- Research article
- Open Access
- Open Peer Review
Evaluation of high-risk clinicopathological indicators in gastrointestinal stromal tumors for prognosis and imatinib treatment outcome
BMC Gastroenterology volume 14, Article number: 105 (2014)
Although the clinical benefit of imatinib adjuvant therapy for high-risk patients with gastrointestinal stromal tumor (GIST) has been proven, the recurrence rate still remains high. This study aimed to sub-divide high-risk GIST patients with some “very high-risk” factors for more precise prognostic indicator, and possible association with efficiency of imatinib adjuvant therapy.
Clinicopathological data were confirmed by pathological diagnosis and clinical records. Recurrence-free survivals (RFS) were evaluated in 370 GIST patients (212 cases as test cohort and 158 cases as validation cohort) and 48 high-risk GISTs with imatinib adjuvant therapy after R0 resection.
Mitosis count > 10/50 high-power fields (HPF) and serosal invasion are independent prognostic factors for RFS of GIST patients. Mitosis count > 10/50HPF and serosal invasion can sub-divide high-risk GIST patients effectively and significantly improve the area under the curve (AUC) of receiver operating characteristics (ROC) curve for prognostic indicator both in test and validation cohort. Patients with serosal invasion after R0 resection showed a poorer prognosis with imatinib adjuvant therapy.
Sub-division of high-risk GIST patients helps to more precisely predicting the prognosis. Serosal invasion may be an adverse predictive factor in high-risk patients and imatinib treatment outcome.
Gastrointestinal stromal tumor (GIST) accounts for more than 80% of all gastrointestinal mesenchymal tumors . As it ranks below only gastric and colorectal cancers, GIST is among the most common types of gastrointestinal tumors. Recently, the incidence of GIST has gradually increased [2–4] and there are more than 5000 newly diagnosed cases each year since 2011 in the United States .
Modified NIH criteria based on NIH consensus criteria is wildly accepted as risk-stratification scheme for GIST and four categories from very low to high risk are used to predict prognosis of GIST patients. The mitosis count, tumor size, tumor site and tumor rupture are important prognostic predictors in this scheme [6, 7]. However, the clinical behaviors and the outcomes of GIST still vary even in the same group of the risk, especially in the patients with high-risk of recurrence. With wide application of imatinib mesylate (IM) in clinical practice for GIST, the mortality rate of GIST patients has decreased significantly . Nevertheless, the recurrence and metastasis rates, especially for the patients at high-risk stage, remain high [8–10].
Because unclear biological behaviors and high recurrence rates in high-risk GIST patients, some of them suffer worse prognosis than others even they are classified into the same category with the same treatment. To more precisely predict prognosis and possible association with efficiency of imatinib adjuvant therapy for high-risk GIST patients, we tried to sub-divide high-risk GIST patients with some “very high-risk” factors, such as primary sites not from stomach, tumor size > 10 cm, mitosis count > 10/50HPF and serosal invasion, a common pathological diagnosis in malignant tumors. Related recurrence-free survivals (RFS) were analyzed in test and validation cohort.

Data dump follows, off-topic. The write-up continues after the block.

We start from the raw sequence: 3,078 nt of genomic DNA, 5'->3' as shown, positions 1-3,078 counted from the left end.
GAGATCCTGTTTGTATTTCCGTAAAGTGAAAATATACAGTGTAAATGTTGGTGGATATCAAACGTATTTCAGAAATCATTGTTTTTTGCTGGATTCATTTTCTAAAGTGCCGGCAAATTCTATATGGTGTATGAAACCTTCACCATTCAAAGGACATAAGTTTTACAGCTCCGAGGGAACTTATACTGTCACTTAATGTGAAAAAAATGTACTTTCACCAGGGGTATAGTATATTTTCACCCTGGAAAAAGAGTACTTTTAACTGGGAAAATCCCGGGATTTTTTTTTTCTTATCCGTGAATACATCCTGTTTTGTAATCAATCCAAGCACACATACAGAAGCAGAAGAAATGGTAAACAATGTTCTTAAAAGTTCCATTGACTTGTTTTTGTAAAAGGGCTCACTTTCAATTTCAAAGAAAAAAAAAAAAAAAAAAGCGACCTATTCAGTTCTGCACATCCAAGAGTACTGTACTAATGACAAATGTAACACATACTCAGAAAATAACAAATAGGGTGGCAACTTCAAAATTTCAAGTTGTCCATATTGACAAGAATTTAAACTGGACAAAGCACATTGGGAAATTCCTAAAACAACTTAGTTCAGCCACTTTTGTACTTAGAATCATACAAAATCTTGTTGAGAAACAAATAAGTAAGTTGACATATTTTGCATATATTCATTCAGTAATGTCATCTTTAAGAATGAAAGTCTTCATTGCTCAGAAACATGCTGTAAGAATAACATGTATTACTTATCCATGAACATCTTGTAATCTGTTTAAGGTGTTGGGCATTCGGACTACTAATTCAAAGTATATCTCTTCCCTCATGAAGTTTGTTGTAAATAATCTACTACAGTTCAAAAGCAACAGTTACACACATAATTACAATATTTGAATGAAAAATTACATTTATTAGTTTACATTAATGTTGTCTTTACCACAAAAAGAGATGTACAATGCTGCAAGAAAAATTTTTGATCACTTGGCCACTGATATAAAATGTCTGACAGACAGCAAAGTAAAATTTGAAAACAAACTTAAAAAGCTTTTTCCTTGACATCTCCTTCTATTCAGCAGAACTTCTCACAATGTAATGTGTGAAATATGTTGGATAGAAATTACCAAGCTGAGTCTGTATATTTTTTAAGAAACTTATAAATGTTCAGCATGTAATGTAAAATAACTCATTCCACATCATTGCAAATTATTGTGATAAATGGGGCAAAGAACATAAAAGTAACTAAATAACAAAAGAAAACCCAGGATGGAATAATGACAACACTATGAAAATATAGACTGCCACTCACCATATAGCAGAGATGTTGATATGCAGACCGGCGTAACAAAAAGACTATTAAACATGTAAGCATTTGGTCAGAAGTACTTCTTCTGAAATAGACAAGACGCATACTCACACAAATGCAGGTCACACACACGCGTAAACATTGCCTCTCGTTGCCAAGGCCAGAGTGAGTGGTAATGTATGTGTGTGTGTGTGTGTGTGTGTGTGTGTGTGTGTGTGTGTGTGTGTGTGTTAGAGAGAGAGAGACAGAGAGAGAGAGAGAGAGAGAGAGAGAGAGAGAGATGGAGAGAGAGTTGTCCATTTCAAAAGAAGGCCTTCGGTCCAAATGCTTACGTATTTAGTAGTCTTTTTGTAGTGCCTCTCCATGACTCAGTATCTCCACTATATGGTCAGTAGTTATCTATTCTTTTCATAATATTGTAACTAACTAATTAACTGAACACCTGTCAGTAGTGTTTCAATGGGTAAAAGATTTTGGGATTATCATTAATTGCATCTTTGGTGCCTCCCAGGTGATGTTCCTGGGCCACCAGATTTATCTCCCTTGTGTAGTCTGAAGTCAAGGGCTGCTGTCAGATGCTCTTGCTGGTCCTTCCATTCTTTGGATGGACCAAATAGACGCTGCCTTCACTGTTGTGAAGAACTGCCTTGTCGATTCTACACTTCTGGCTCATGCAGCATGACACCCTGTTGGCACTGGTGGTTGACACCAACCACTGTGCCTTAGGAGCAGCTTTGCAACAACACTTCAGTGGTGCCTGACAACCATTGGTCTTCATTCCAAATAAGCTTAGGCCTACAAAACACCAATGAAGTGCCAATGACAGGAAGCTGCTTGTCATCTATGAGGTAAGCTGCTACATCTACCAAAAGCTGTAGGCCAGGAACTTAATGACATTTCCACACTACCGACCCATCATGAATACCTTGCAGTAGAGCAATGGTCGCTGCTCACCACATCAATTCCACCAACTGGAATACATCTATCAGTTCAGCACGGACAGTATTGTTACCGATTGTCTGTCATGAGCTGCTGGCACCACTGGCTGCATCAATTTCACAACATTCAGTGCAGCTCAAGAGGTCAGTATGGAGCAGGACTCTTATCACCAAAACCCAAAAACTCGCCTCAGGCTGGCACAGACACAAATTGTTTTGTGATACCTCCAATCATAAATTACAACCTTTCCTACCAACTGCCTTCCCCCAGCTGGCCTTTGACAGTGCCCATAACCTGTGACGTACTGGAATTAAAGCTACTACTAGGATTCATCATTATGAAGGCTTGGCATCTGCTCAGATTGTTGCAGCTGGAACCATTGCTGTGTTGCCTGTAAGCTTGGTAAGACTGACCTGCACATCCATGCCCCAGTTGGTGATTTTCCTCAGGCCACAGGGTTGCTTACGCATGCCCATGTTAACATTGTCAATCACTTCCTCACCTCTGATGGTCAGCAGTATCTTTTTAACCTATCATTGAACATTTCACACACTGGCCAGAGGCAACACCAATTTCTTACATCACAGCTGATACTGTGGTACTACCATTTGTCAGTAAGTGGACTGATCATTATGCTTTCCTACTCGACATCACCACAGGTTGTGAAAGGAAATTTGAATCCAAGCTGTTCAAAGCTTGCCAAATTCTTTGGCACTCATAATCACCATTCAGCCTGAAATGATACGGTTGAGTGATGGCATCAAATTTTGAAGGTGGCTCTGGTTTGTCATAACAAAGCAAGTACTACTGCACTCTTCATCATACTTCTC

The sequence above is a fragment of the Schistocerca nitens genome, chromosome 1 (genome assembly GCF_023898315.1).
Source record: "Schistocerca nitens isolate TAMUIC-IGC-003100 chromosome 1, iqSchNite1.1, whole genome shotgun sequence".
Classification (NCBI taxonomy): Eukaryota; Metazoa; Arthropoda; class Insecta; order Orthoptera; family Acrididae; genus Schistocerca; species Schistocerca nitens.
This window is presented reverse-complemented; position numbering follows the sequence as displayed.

This project was approved by ethics committee of Ren Ji Hospital, Shanghai Jiao Tong University School of Medicine for the use of samples, approval No. 2012031. Informed consents were obtained from all patients before study inclusion.
Patients and procedures
The patient inclusion criteria were as follows: 1) a distinct pathologic diagnosis of GIST; 2) underwent R0 resection, R0 resection in our study defined as margin-free resection and no metastasis detected before and during the surgery; 3) no radiotherapy, chemotherapy, nor other anti-cancer therapies prior to the surgery; and 4) availability of complete clinicopathologic and follow-up data. The patient exclusion criteria were as follows: 1) underwent R1/2 (margin-positive) resection; and 2) locally advanced GIST. The parameters, including patient age, gender, tumor site, tumor size, number of mitoses/50 high-power fields (HPF) and serosal invasion, were recorded in the official pathology database. Cases with tumor rupture were not enrolled in our study because insufficient data in our clinical records. The risk of aggressive tumor behavior was calculated according to the modified NIH criteria, which classified GIST into very low, low, intermediate, and high-risk categories.
In patients without imatinib adjuvant therapy and met the criteria in our study, were divided into two cohorts by different surgical time periods for getting more reliable results as a single center research. As the test cohort, 212 cases of GISTs (male 114 and female 98 cases; mean age: 61 years) were collected retrospectively from patients who underwent surgeries at Ren Ji Hospital, Shanghai Jiao Tong University School of Medicine from January 2010 to May 2013. In parallel, we retrospectively assessed another validation cohort collected 158 cases (male 85 and female 73 cases; mean age: 59 years) from the same hospital between January 2004 and December 2009. More details of clinic-pathological characteristics of test and validation cohort could refer to Table 1.